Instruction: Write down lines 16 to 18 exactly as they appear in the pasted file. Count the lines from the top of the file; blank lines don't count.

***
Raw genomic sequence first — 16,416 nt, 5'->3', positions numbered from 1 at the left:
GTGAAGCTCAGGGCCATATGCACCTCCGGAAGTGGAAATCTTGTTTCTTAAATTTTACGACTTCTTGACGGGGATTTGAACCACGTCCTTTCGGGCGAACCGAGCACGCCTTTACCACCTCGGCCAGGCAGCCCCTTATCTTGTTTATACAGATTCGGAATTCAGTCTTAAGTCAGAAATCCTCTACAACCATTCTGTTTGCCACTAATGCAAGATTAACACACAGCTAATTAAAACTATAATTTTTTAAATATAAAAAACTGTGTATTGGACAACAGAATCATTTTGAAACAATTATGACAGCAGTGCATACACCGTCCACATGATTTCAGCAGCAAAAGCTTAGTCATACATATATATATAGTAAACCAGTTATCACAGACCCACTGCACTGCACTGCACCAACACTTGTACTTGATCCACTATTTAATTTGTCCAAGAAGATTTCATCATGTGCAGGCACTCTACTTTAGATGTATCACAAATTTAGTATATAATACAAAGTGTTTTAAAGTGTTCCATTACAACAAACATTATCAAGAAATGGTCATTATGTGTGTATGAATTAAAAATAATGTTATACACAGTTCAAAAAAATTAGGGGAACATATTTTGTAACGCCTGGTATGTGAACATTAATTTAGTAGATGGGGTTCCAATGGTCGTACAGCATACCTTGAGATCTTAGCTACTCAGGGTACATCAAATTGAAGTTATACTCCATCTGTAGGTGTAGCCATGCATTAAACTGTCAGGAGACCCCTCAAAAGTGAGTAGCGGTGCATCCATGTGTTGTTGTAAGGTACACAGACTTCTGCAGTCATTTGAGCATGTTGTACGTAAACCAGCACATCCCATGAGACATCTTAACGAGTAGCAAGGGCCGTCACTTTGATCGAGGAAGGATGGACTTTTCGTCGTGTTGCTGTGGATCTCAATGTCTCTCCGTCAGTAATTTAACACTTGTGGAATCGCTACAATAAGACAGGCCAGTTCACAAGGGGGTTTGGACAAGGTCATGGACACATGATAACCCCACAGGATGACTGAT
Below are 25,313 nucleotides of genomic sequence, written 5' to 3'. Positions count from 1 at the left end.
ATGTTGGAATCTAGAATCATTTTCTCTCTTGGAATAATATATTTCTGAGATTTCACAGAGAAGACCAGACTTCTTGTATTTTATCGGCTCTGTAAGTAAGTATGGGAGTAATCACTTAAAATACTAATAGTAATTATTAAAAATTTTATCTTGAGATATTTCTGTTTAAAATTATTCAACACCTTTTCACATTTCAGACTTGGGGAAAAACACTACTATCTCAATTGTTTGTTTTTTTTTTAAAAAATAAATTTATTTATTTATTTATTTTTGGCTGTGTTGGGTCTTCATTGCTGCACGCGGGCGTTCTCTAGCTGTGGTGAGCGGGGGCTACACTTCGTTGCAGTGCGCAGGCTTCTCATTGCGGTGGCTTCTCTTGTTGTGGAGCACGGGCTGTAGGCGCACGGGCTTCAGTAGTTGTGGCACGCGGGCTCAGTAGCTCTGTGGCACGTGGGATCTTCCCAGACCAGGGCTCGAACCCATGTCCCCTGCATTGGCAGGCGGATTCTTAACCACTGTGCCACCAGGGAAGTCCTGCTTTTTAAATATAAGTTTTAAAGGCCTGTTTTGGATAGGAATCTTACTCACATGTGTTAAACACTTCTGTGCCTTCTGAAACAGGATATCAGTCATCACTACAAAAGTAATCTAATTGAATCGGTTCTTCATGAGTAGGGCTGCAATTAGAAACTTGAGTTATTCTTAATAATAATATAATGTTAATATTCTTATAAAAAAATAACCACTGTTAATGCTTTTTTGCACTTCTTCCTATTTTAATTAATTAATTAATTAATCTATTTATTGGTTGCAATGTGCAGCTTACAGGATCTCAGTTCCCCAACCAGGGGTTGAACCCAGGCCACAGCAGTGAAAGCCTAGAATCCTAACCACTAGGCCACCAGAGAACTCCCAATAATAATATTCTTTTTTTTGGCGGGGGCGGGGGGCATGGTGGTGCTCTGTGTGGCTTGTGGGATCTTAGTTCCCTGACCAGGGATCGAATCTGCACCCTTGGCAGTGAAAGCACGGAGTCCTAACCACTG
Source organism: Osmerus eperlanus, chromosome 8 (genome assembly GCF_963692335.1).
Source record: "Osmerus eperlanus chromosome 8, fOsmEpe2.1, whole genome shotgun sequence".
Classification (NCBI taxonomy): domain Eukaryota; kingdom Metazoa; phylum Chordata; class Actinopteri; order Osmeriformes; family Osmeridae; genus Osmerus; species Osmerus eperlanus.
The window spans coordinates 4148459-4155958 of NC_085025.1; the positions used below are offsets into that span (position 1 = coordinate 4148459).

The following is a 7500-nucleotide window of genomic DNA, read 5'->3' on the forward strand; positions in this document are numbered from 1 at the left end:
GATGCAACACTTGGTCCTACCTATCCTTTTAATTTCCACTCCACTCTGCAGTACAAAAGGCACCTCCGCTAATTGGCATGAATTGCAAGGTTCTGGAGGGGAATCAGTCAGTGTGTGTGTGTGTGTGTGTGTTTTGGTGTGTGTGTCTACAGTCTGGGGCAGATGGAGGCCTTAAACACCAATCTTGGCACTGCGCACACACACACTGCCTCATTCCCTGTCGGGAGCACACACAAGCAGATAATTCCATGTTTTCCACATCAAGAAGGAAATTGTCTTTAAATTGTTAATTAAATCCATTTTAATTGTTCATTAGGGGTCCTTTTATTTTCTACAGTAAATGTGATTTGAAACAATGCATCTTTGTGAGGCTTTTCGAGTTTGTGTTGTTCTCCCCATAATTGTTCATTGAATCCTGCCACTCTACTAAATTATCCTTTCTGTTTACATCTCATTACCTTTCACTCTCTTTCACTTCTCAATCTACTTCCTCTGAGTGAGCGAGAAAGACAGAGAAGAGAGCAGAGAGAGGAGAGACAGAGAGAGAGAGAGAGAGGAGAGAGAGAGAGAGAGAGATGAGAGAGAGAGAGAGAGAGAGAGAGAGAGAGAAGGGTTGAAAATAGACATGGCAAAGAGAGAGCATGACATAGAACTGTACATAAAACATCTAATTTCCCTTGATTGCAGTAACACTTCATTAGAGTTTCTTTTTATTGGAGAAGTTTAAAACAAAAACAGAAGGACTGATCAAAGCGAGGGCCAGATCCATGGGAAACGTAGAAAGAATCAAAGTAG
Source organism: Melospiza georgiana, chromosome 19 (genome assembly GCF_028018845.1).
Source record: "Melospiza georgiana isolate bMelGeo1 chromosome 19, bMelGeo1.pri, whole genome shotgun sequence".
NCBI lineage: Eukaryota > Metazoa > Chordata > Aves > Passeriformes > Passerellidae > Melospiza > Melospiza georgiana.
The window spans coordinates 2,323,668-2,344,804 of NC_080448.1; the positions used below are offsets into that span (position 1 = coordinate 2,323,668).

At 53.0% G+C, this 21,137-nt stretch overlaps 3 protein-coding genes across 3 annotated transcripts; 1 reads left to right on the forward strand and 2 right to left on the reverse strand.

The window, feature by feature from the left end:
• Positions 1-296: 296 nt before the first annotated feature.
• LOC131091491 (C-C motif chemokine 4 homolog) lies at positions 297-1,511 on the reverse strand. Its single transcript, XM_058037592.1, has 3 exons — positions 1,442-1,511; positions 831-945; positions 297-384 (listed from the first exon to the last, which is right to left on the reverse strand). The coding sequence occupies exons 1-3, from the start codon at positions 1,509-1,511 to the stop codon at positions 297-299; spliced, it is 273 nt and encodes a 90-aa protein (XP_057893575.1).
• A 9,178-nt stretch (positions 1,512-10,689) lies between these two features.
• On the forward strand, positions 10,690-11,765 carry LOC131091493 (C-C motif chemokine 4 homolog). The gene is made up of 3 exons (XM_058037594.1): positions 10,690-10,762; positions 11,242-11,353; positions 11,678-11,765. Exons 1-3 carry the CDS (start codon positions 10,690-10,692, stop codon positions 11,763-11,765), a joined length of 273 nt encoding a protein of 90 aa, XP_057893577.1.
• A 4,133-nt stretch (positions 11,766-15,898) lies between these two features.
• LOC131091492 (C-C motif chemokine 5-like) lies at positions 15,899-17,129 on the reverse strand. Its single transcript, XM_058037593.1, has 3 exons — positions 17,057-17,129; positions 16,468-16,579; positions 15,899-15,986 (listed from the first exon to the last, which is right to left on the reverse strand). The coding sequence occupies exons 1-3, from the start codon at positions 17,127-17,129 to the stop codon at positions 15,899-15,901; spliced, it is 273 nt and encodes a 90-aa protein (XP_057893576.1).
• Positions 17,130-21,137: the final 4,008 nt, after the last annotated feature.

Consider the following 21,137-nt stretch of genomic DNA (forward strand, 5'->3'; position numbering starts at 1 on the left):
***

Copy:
The window, feature by feature from the left end:
• Positions 1-296: 296 nt before the first annotated feature.
• LOC131091491 (C-C motif chemokine 4 homolog) lies at positions 297-1,511 on the reverse strand. Its single transcript, XM_058037592.1, has 3 exons — positions 1,442-1,511; positions 831-945; positions 297-384 (listed from the first exon to the last, which is right to left on the reverse strand). The coding sequence occupies exons 1-3, from the start codon at positions 1,509-1,511 to the stop codon at positions 297-299; spliced, it is 273 nt and encodes a 90-aa protein (XP_057893575.1).